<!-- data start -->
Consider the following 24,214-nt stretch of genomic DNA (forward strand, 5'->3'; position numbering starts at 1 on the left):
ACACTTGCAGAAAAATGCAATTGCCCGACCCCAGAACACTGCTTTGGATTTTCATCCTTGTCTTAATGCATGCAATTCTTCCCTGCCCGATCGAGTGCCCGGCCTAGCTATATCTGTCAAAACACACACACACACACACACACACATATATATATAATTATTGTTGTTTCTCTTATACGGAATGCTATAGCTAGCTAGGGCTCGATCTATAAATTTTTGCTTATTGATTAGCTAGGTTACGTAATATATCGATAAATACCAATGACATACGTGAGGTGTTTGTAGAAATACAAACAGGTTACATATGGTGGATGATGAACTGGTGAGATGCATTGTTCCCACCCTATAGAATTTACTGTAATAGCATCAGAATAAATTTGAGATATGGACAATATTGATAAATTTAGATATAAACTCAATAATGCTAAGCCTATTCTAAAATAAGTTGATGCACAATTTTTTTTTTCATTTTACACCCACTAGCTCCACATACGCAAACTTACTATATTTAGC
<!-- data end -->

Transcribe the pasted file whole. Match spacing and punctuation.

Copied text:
Consider the following 24,214-nt stretch of genomic DNA (forward strand, 5'->3'; position numbering starts at 1 on the left):
ACACTTGCAGAAAAATGCAATTGCCCGACCCCAGAACACTGCTTTGGATTTTCATCCTTGTCTTAATGCATGCAATTCTTCCCTGCCCGATCGAGTGCCCGGCCTAGCTATATCTGTCAAAACACACACACACACACACACACACATATATATATAATTATTGTTGTTTCTCTTATACGGAATGCTATAGCTAGCTAGGGCTCGATCTATAAATTTTTGCTTATTGATTAGCTAGGTTACGTAATATATCGATAAATACCAATGACATACGTGAGGTGTTTGTAGAAATACAAACAGGTTACATATGGTGGATGATGAACTGGTGAGATGCATTGTTCCCACCCTATAGAATTTACTGTAATAGCATCAGAATAAATTTGAGATATGGACAATATTGATAAATTTAGATATAAACTCAATAATGCTAAGCCTATTCTAAAATAAGTTGATGCACAATTTTTTTTTTCATTTTACACCCACTAGCTCCACATACGCAAACTTACTATATTTAGC